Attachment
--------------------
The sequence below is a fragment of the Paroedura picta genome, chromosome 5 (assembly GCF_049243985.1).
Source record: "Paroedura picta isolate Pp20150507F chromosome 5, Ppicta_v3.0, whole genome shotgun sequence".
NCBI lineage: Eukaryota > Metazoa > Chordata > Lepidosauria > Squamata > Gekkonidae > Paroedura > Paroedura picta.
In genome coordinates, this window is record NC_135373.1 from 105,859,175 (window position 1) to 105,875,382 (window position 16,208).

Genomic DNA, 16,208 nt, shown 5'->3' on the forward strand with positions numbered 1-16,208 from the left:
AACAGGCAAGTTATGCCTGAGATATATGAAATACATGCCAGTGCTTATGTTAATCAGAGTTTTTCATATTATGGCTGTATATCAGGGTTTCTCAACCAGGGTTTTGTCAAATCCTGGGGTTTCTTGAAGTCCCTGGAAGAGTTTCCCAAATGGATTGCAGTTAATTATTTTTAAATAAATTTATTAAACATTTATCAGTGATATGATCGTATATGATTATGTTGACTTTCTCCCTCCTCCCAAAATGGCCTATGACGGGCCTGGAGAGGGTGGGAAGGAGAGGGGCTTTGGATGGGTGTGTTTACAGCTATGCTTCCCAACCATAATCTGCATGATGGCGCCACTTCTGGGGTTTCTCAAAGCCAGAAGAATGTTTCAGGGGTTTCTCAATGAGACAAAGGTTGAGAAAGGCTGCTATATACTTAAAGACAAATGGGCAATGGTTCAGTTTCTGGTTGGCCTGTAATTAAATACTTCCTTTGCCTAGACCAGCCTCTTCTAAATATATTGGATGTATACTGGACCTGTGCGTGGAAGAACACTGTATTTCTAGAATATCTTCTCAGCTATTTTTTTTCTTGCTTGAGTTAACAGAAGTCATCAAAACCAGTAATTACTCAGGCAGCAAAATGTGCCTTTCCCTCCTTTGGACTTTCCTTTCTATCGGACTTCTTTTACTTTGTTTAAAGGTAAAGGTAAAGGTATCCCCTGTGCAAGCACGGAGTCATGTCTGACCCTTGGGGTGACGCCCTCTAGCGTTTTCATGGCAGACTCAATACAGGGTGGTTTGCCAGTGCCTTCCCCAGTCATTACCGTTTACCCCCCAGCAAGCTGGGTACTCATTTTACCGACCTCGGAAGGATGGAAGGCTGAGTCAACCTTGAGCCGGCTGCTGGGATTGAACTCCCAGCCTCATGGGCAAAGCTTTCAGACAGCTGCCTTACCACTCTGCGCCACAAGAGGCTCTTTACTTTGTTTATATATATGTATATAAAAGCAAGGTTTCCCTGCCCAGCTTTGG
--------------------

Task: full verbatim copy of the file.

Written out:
The sequence below is a fragment of the Paroedura picta genome, chromosome 5 (assembly GCF_049243985.1).
Source record: "Paroedura picta isolate Pp20150507F chromosome 5, Ppicta_v3.0, whole genome shotgun sequence".
NCBI lineage: Eukaryota > Metazoa > Chordata > Lepidosauria > Squamata > Gekkonidae > Paroedura > Paroedura picta.
In genome coordinates, this window is record NC_135373.1 from 105,859,175 (window position 1) to 105,875,382 (window position 16,208).

Genomic DNA, 16,208 nt, shown 5'->3' on the forward strand with positions numbered 1-16,208 from the left:
AACAGGCAAGTTATGCCTGAGATATATGAAATACATGCCAGTGCTTATGTTAATCAGAGTTTTTCATATTATGGCTGTATATCAGGGTTTCTCAACCAGGGTTTTGTCAAATCCTGGGGTTTCTTGAAGTCCCTGGAAGAGTTTCCCAAATGGATTGCAGTTAATTATTTTTAAATAAATTTATTAAACATTTATCAGTGATATGATCGTATATGATTATGTTGACTTTCTCCCTCCTCCCAAAATGGCCTATGACGGGCCTGGAGAGGGTGGGAAGGAGAGGGGCTTTGGATGGGTGTGTTTACAGCTATGCTTCCCAACCATAATCTGCATGATGGCGCCACTTCTGGGGTTTCTCAAAGCCAGAAGAATGTTTCAGGGGTTTCTCAATGAGACAAAGGTTGAGAAAGGCTGCTATATACTTAAAGACAAATGGGCAATGGTTCAGTTTCTGGTTGGCCTGTAATTAAATACTTCCTTTGCCTAGACCAGCCTCTTCTAAATATATTGGATGTATACTGGACCTGTGCGTGGAAGAACACTGTATTTCTAGAATATCTTCTCAGCTATTTTTTTTCTTGCTTGAGTTAACAGAAGTCATCAAAACCAGTAATTACTCAGGCAGCAAAATGTGCCTTTCCCTCCTTTGGACTTTCCTTTCTATCGGACTTCTTTTACTTTGTTTAAAGGTAAAGGTAAAGGTATCCCCTGTGCAAGCACGGAGTCATGTCTGACCCTTGGGGTGACGCCCTCTAGCGTTTTCATGGCAGACTCAATACAGGGTGGTTTGCCAGTGCCTTCCCCAGTCATTACCGTTTACCCCCCAGCAAGCTGGGTACTCATTTTACCGACCTCGGAAGGATGGAAGGCTGAGTCAACCTTGAGCCGGCTGCTGGGATTGAACTCCCAGCCTCATGGGCAAAGCTTTCAGACAGCTGCCTTACCACTCTGCGCCACAAGAGGCTCTTTACTTTGTTTATATATATGTATATAAAAGCAAGGTTTCCCTGCCCAGCTTTGG